David Marcus, head and top crypto executive at Meta Platforms (a parent company of Facebook), plans to step down and leave Meta at the end of this year.
Marcus made a personal announcement on Twitter, claiming his “entrepreneurial DNA” nudged him to depart the company. Meta executive Stephanie Kasriel is slated to replace him early next year.
In a note posted on Marcus’ Facebook page, Mark Zuckerberg, Meta’s CEO, hailed him for his leadership at the company, adding Facebook “wouldn’t have taken such a big swing at Diem without [Marcus’ guidance].”
“I’m grateful you’ve made Meta a place where we make those big bets,” the CEO said.
Meta’s big crypto advocate
Marcus is regarded by Meta as “a big cryptocurrency advocate” especially for his efforts in making a case for Libra while testifying before the Senate two years ago.
Libra (now known as Diem) is a stablecoin under development with a consortium of other companies, including Spotify Technology, Coinbase Global, and Uber Technologies.
Just a few days ago in a tweet, Marcus noted that considering Bitcoin’s inflation rate is currently at 6.25%, if you invest $100,000 today, your investment will be worth roughly $54,800 in the next ten years.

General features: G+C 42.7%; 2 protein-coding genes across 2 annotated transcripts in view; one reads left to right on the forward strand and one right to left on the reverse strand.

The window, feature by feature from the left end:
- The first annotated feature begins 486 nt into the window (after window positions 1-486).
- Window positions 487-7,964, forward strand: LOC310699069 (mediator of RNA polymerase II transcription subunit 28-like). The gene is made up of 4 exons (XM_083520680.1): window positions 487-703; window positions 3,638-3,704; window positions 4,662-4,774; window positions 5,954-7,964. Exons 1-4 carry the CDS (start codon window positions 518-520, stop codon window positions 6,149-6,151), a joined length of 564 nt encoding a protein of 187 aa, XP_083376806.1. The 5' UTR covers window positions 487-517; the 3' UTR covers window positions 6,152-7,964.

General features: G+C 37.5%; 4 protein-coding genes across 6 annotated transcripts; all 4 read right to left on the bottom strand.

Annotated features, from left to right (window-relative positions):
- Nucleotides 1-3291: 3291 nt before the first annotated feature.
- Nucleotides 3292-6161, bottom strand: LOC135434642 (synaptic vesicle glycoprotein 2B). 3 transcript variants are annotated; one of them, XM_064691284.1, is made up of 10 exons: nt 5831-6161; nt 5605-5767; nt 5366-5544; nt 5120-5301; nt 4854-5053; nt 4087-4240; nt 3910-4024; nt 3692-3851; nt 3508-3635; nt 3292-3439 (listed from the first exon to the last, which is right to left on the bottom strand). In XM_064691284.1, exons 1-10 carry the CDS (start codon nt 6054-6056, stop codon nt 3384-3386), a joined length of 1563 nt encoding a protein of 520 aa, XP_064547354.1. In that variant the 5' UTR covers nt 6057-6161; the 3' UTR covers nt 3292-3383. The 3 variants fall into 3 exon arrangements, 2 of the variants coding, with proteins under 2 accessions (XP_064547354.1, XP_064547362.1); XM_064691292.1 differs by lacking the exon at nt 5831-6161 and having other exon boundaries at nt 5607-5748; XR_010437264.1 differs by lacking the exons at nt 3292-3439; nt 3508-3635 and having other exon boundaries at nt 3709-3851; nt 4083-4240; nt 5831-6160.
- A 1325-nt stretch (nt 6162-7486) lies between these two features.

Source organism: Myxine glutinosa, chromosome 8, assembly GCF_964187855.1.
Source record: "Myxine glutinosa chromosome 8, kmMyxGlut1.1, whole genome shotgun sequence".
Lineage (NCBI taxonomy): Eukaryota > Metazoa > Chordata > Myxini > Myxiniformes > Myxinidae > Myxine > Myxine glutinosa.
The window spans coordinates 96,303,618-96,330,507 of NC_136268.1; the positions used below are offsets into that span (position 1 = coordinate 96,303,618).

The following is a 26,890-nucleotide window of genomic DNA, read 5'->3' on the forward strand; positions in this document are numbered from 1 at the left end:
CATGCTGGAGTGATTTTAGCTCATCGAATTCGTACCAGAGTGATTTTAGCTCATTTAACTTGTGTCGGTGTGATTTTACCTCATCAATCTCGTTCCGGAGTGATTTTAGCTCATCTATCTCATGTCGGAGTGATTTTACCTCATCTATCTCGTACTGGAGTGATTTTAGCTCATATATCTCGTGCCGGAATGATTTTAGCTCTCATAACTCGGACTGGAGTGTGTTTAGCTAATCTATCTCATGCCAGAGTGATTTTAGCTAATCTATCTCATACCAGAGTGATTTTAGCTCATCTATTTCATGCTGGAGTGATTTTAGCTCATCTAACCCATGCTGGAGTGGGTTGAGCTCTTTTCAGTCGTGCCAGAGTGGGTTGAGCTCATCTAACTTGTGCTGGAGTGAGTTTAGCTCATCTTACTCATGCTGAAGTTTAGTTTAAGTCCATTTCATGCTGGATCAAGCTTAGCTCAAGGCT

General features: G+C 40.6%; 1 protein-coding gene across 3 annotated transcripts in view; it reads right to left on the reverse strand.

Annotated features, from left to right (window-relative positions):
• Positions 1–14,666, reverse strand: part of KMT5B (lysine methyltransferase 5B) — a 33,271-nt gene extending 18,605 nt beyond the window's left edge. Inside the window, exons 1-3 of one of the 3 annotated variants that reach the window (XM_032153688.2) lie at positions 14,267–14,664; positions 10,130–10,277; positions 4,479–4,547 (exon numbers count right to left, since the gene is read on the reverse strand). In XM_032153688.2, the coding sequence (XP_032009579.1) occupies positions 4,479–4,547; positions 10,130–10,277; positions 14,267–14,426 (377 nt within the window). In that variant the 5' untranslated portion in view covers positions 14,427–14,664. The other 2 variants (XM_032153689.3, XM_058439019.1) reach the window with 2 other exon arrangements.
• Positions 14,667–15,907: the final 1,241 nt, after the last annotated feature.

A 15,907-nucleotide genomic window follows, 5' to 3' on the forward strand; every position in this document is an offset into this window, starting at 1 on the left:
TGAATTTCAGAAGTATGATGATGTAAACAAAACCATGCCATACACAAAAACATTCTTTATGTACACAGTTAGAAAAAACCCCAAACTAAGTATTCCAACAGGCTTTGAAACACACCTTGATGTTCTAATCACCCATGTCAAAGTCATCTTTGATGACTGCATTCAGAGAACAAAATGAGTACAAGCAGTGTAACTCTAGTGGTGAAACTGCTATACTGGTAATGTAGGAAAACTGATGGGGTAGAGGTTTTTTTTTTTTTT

“Compounding is a powerful force,” he wrote, adding that the anonymous inventor of Bitcoin, Satoshi Nakamoto, “must be having [popcorn] somewhere”.
Other Meta executives left last year
In the past year, Meta has lost several executives involved in Diem and Novi — a digital-wallet and payment system that Facebook (now Meta) launched in October.
Some of Meta’s business practices (which invited employee backlash) are said to cause an exodus of executives — following damaging leaks by whistleblower Francis Haugen.
So, Marcus’ departure is seen by some analysts as a sign that the company is struggling to retain its top talent, amid a critical crisis. Meta is now focusing on the “Metaverse”, a new virtual-reality realm for gaming, socializing, and commerce.
In an interview, Laura Martin, Needham analyst, said Meta’s CEO is more focused on the Metaverse, “which is bigger than digital payments.”
She claims Zuckerberg “started on the currency side, but he’ll [have to] spend $10 billion on the Metaverse, which isn’t just payments. [However] it’s not good that he’s losing people, and it’s more expensive to hire now.”
A spokesman for Meta, regrettably, declined to comment on the issue.
In recent trading, Meta’s share prices plunged to 3.3%, approximately $326.87 — against a 1.4% decline of NASDAQ’s composite share price.
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